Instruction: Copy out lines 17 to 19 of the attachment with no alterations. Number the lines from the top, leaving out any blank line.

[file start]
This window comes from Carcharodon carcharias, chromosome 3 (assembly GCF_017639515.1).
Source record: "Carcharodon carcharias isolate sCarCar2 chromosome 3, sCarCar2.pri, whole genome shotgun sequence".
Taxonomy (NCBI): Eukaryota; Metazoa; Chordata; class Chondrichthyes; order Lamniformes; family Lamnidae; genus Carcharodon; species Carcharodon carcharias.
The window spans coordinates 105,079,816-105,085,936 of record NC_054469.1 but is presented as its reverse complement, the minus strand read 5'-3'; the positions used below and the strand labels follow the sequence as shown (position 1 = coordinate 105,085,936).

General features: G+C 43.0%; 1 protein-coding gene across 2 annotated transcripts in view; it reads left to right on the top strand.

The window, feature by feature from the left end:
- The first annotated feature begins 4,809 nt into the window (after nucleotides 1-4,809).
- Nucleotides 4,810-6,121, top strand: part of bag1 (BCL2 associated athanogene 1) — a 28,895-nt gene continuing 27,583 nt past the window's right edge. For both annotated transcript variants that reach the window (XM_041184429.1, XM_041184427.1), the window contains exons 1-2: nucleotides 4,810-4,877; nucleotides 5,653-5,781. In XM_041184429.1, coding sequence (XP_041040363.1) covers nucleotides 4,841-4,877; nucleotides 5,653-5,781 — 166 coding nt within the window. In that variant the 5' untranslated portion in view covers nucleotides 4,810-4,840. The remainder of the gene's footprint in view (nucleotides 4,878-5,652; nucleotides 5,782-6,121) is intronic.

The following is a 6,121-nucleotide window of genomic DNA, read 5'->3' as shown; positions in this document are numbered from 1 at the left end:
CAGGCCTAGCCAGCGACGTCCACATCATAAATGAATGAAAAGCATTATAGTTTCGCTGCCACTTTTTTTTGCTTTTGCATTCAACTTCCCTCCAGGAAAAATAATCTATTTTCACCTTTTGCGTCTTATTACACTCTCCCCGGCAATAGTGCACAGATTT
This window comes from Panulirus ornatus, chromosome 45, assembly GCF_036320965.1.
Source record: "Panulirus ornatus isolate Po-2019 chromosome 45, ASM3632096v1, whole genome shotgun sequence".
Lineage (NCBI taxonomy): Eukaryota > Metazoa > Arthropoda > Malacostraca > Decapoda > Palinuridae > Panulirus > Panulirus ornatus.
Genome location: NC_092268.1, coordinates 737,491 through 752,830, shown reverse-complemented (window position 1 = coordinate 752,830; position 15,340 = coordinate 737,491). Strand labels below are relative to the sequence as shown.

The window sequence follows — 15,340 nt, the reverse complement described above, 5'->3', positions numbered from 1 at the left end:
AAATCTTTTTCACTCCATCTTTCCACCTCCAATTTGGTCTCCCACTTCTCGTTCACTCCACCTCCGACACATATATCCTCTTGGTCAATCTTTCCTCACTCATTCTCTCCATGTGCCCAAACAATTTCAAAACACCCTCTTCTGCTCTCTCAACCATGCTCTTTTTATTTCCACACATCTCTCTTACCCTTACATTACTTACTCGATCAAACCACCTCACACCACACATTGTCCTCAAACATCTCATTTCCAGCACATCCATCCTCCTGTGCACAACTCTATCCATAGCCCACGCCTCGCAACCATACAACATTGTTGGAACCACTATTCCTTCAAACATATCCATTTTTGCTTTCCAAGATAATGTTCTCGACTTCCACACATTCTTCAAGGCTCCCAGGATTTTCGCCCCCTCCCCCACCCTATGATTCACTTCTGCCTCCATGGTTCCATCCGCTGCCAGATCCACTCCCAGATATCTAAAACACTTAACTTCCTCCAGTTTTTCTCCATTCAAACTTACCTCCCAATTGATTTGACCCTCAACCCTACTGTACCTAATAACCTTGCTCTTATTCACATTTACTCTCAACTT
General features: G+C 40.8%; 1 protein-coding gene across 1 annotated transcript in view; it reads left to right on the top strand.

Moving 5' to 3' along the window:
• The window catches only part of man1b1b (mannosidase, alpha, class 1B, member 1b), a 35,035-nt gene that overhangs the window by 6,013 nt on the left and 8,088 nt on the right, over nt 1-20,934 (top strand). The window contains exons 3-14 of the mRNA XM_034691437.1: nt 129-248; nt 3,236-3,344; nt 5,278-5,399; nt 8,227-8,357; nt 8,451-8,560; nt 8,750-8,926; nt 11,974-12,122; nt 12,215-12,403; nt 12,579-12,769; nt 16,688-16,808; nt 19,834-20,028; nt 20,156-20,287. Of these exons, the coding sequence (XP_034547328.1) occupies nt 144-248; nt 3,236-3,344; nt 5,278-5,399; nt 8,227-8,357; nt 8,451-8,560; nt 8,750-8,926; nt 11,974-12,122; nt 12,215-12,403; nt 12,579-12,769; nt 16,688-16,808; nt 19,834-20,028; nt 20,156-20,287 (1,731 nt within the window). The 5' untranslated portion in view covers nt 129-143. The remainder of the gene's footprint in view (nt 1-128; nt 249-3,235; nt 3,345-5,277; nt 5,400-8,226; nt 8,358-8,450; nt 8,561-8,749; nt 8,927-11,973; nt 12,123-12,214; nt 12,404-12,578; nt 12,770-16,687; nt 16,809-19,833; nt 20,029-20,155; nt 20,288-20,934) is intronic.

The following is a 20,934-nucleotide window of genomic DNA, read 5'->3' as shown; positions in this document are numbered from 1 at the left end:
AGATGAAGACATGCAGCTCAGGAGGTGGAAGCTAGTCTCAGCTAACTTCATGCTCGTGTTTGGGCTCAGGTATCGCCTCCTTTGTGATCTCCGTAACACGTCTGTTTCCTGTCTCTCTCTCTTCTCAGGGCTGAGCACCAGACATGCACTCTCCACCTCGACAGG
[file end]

General features: G+C 40.8%; 1 protein-coding gene across 1 annotated transcript in view; it reads left to right on the top strand.

Moving 5' to 3' along the window:
• The window catches only part of man1b1b (mannosidase, alpha, class 1B, member 1b), a 35,035-nt gene that overhangs the window by 6,013 nt on the left and 8,088 nt on the right, over nt 1-20,934 (top strand). The window contains exons 3-14 of the mRNA XM_034691437.1: nt 129-248; nt 3,236-3,344; nt 5,278-5,399; nt 8,227-8,357; nt 8,451-8,560; nt 8,750-8,926; nt 11,974-12,122; nt 12,215-12,403; nt 12,579-12,769; nt 16,688-16,808; nt 19,834-20,028; nt 20,156-20,287. Of these exons, the coding sequence (XP_034547328.1) occupies nt 144-248; nt 3,236-3,344; nt 5,278-5,399; nt 8,227-8,357; nt 8,451-8,560; nt 8,750-8,926; nt 11,974-12,122; nt 12,215-12,403; nt 12,579-12,769; nt 16,688-16,808; nt 19,834-20,028; nt 20,156-20,287 (1,731 nt within the window). The 5' untranslated portion in view covers nt 129-143. The remainder of the gene's footprint in view (nt 1-128; nt 249-3,235; nt 3,345-5,277; nt 5,400-8,226; nt 8,358-8,450; nt 8,561-8,749; nt 8,927-11,973; nt 12,123-12,214; nt 12,404-12,578; nt 12,770-16,687; nt 16,809-19,833; nt 20,029-20,155; nt 20,288-20,934) is intronic.